Two staff members were fired and five senior management executives fined due to negligence that resulted in the biggest Singapore data breach
Last year's SingHealth data breach, which resulted in 1.5 million patients' personal records disclosure, resulted in fines that were issued to five senior management figures, including the CEO Bruce Liang and termination of work contracts for two staff members of Integrated Health Information Systems. IHiS is an entity accountable for the development and management of IT systems in public healthcare, which is responsible for managing 46 institutions
IHiS also reported that implemented 18 cybersecurity measures that are being applied to improve the prevention of such incidents, as well as improve the response effectivity when data breaches occur:
The Committee of Inquiry (COI) proceedings into the SingHealth cyberattack have highlighted important learnings about the threat actors in the evolving cybersecurity landscape, as well as many critical areas of improvement for IHiS. We are determined to strengthen our organisational structure and processes, increase oversight on compliance, and close the gap between policy and practice.
Team Lead in the Citrix Team and a Security Incident Response Manager, the two fired employees, were accused of negligence and failure to perform actions that contributed to the scale of the data breach. Additionally, while Citrix Team lead possessed the technical knowledge, he lacked in attitude towards security, failed to manage the affected servers correctly and did not escalate the issue to the CSA, despite the warnings from his staff.
The incident was entirely avoidable
The Ministry of Communications and Information published a 454-page report on 10 of January 2019 which outlined 16 recommendations regarding the attack. It was based on the testimonies of Singapore's Cyber Security Agency (CSA), and the involved organizations – SingHealth, IHiS, and others.
The incident was attributed to the vulnerability in the network that hackers managed to exploit. Additionally, SingHealth's network and databases were reported to have several weaknesses and misconfiguration. More precisely, the flaw was located in Citrix servers and SCM database connectivity, which was used for several administrative tools deemed to be unnecessary. According to the report, if these applications would have been configured correctly, the entire incident could have been avoided.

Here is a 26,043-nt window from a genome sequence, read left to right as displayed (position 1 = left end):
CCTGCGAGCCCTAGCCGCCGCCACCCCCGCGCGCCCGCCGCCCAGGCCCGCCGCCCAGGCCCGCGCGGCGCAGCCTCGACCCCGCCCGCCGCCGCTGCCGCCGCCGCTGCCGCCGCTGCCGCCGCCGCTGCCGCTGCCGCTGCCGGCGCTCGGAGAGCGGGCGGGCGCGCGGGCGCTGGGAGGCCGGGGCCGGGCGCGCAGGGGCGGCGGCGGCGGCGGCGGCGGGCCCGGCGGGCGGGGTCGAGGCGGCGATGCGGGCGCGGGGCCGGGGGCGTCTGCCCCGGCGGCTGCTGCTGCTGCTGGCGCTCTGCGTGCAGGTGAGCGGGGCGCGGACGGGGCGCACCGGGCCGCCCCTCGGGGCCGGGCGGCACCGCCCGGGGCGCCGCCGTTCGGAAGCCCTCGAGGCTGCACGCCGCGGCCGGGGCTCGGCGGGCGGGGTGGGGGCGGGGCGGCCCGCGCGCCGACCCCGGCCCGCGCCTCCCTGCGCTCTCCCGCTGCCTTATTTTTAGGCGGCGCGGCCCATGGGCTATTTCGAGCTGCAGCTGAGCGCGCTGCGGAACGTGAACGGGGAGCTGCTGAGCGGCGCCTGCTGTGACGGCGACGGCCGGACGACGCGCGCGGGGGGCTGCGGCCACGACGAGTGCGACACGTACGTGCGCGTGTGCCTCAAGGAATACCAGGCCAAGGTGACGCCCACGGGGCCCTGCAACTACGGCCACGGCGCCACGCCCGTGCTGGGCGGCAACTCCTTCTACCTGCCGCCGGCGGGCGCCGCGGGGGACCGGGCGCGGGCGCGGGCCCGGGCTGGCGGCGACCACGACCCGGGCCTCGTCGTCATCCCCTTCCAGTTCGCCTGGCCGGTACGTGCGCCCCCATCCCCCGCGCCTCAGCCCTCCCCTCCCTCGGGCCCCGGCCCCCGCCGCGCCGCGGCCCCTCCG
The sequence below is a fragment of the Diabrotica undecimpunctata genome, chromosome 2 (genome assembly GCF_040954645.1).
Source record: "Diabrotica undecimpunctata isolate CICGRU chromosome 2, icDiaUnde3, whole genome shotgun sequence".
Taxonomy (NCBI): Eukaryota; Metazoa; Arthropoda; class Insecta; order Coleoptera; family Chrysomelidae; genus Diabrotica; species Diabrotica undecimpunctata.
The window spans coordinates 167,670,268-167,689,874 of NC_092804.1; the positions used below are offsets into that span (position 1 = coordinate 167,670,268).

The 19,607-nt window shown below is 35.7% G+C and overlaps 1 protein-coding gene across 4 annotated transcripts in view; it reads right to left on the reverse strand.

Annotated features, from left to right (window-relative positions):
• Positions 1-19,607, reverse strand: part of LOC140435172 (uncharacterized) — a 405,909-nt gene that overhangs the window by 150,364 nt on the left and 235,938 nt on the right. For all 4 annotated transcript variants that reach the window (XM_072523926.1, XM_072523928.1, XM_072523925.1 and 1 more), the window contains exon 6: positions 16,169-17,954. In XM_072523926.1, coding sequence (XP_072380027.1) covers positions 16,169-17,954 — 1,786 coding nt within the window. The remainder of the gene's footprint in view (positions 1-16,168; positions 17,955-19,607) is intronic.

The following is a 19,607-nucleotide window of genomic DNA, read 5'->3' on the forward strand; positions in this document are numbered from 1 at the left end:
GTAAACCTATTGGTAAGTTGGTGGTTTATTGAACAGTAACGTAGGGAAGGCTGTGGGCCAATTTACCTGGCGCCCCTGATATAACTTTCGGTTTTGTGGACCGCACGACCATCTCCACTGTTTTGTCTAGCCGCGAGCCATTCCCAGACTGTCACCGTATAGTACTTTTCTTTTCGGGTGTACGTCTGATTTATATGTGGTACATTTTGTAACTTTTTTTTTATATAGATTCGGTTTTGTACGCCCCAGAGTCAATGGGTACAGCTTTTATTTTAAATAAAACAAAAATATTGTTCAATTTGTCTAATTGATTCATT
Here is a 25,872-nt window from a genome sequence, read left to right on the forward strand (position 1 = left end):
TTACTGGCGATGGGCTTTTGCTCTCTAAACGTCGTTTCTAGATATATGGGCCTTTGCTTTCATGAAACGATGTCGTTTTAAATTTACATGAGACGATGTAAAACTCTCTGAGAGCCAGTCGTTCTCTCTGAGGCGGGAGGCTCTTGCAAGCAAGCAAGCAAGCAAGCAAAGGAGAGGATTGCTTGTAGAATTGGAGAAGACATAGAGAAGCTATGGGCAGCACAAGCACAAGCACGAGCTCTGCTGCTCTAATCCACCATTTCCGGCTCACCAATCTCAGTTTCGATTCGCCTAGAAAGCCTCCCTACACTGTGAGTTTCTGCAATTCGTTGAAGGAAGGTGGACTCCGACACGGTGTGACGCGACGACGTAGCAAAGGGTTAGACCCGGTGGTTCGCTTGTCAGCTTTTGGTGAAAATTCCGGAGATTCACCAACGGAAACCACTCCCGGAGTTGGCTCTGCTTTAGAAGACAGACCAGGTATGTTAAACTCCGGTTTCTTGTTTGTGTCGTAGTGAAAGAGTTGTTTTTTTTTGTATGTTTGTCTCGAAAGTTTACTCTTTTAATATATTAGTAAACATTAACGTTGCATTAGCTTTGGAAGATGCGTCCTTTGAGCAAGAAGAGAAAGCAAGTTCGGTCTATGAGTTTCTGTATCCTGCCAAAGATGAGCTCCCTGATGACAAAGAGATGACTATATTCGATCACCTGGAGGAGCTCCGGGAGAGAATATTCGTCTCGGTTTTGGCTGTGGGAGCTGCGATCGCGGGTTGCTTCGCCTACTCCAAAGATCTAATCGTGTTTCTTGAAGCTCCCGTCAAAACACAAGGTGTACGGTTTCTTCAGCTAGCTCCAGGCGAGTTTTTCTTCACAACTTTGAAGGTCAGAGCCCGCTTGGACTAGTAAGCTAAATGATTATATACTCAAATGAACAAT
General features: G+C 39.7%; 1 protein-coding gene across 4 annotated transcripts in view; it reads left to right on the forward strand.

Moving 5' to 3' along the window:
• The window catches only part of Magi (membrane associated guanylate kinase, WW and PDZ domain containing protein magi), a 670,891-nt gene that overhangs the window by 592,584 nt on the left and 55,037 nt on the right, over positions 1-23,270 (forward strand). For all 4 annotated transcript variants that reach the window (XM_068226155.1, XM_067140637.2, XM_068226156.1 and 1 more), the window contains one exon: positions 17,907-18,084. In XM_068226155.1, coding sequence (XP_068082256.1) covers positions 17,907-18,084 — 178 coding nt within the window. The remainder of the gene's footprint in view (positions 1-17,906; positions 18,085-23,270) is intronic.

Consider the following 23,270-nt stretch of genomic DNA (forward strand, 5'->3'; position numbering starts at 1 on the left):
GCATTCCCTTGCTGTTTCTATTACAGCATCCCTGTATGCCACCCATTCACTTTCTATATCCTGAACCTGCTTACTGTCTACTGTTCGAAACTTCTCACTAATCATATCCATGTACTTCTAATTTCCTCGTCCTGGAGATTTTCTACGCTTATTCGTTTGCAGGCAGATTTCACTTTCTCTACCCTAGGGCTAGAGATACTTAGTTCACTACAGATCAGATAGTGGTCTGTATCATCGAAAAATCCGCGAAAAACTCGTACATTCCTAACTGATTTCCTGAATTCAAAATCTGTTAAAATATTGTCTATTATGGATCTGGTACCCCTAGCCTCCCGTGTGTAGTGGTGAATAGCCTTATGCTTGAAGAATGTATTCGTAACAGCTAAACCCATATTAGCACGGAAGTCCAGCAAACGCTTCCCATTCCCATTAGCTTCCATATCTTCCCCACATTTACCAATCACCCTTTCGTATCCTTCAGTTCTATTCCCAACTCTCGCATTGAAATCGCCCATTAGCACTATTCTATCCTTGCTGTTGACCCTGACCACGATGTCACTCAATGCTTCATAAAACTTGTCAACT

Finally, the research also found a coding vulnerability in the SCM application that explained why hackers managed to access the database so easy. Furthermore, the admin-level access was not protected by two-factor authentication.
Fines were issued to both SingHealth and IHiS
The Personal Data Protection Commission (PDPC), the central authority that governs Personal Data Protection Act in Singapore, issued a fine of S$750,000 for IHiS and S$250,000 will have to be paid by SingHealth within 30 days. According to the official media release, PDPC states that IHiS had “failed to take adequate security measures to protect the personal data in its possession.”
SingHealth's personnel was accused of failing to understand the severity of the consequences regarding the handling of personal information that was was collected from the customers. Also, according to PDPC, SingHealth was unfamiliar with incident response processes and was “overly dependent on IHiS.”
PDPC stated that these fines are the “highest ever” due to the severity of the breach:
These financial penalties are the highest ever imposed by PDPC to-date. PDPC took into account the fact that the data breach was the largest breach that Singapore has ever experienced, as well as the sensitive and confidential nature of the patients’ data.
SingHealth's data breach was the biggest in Singapore's history, the hackers managed to access names, addresses, dates of births, NRIC numbers, and other sensitive data that affected 1.5 million patients. Additionally, medical records of 160,000 people were leaked as well, including those of Prime Minister Lee Hsien Loong.